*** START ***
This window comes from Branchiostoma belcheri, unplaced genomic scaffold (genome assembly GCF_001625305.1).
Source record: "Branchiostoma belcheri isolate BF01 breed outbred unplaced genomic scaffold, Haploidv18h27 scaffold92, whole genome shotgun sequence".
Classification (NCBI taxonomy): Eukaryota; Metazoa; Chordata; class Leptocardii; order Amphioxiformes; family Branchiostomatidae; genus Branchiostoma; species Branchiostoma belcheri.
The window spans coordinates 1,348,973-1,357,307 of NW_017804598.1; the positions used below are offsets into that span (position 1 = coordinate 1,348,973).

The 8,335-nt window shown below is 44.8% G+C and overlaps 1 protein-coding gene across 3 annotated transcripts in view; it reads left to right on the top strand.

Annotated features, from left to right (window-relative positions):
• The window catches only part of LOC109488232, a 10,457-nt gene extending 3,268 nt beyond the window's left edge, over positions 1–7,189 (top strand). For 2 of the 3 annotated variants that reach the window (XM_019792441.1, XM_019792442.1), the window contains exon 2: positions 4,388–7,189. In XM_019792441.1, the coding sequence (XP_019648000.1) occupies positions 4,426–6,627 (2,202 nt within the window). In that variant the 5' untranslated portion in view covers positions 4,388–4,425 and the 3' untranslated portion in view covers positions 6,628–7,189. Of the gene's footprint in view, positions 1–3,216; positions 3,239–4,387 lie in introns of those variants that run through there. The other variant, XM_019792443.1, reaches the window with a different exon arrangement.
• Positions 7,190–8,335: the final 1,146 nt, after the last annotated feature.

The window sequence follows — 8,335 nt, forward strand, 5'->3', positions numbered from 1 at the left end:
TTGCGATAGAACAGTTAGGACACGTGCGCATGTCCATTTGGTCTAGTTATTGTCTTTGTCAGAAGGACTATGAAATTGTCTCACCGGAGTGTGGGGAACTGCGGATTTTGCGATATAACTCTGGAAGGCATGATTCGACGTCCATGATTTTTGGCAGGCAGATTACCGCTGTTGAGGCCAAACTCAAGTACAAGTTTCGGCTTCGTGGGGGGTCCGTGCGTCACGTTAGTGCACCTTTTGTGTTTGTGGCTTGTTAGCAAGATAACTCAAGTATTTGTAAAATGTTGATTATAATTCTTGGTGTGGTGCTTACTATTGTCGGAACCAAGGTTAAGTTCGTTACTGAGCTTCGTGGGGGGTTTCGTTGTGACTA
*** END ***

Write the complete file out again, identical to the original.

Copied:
This window comes from Branchiostoma belcheri, unplaced genomic scaffold (genome assembly GCF_001625305.1).
Source record: "Branchiostoma belcheri isolate BF01 breed outbred unplaced genomic scaffold, Haploidv18h27 scaffold92, whole genome shotgun sequence".
Classification (NCBI taxonomy): Eukaryota; Metazoa; Chordata; class Leptocardii; order Amphioxiformes; family Branchiostomatidae; genus Branchiostoma; species Branchiostoma belcheri.
The window spans coordinates 1,348,973-1,357,307 of NW_017804598.1; the positions used below are offsets into that span (position 1 = coordinate 1,348,973).

The 8,335-nt window shown below is 44.8% G+C and overlaps 1 protein-coding gene across 3 annotated transcripts in view; it reads left to right on the top strand.

Annotated features, from left to right (window-relative positions):
• The window catches only part of LOC109488232, a 10,457-nt gene extending 3,268 nt beyond the window's left edge, over positions 1–7,189 (top strand). For 2 of the 3 annotated variants that reach the window (XM_019792441.1, XM_019792442.1), the window contains exon 2: positions 4,388–7,189. In XM_019792441.1, the coding sequence (XP_019648000.1) occupies positions 4,426–6,627 (2,202 nt within the window). In that variant the 5' untranslated portion in view covers positions 4,388–4,425 and the 3' untranslated portion in view covers positions 6,628–7,189. Of the gene's footprint in view, positions 1–3,216; positions 3,239–4,387 lie in introns of those variants that run through there. The other variant, XM_019792443.1, reaches the window with a different exon arrangement.
• Positions 7,190–8,335: the final 1,146 nt, after the last annotated feature.

The window sequence follows — 8,335 nt, forward strand, 5'->3', positions numbered from 1 at the left end:
TTGCGATAGAACAGTTAGGACACGTGCGCATGTCCATTTGGTCTAGTTATTGTCTTTGTCAGAAGGACTATGAAATTGTCTCACCGGAGTGTGGGGAACTGCGGATTTTGCGATATAACTCTGGAAGGCATGATTCGACGTCCATGATTTTTGGCAGGCAGATTACCGCTGTTGAGGCCAAACTCAAGTACAAGTTTCGGCTTCGTGGGGGGTCCGTGCGTCACGTTAGTGCACCTTTTGTGTTTGTGGCTTGTTAGCAAGATAACTCAAGTATTTGTAAAATGTTGATTATAATTCTTGGTGTGGTGCTTACTATTGTCGGAACCAAGGTTAAGTTCGTTACTGAGCTTCGTGGGGGGTTTCGTTGTGACTA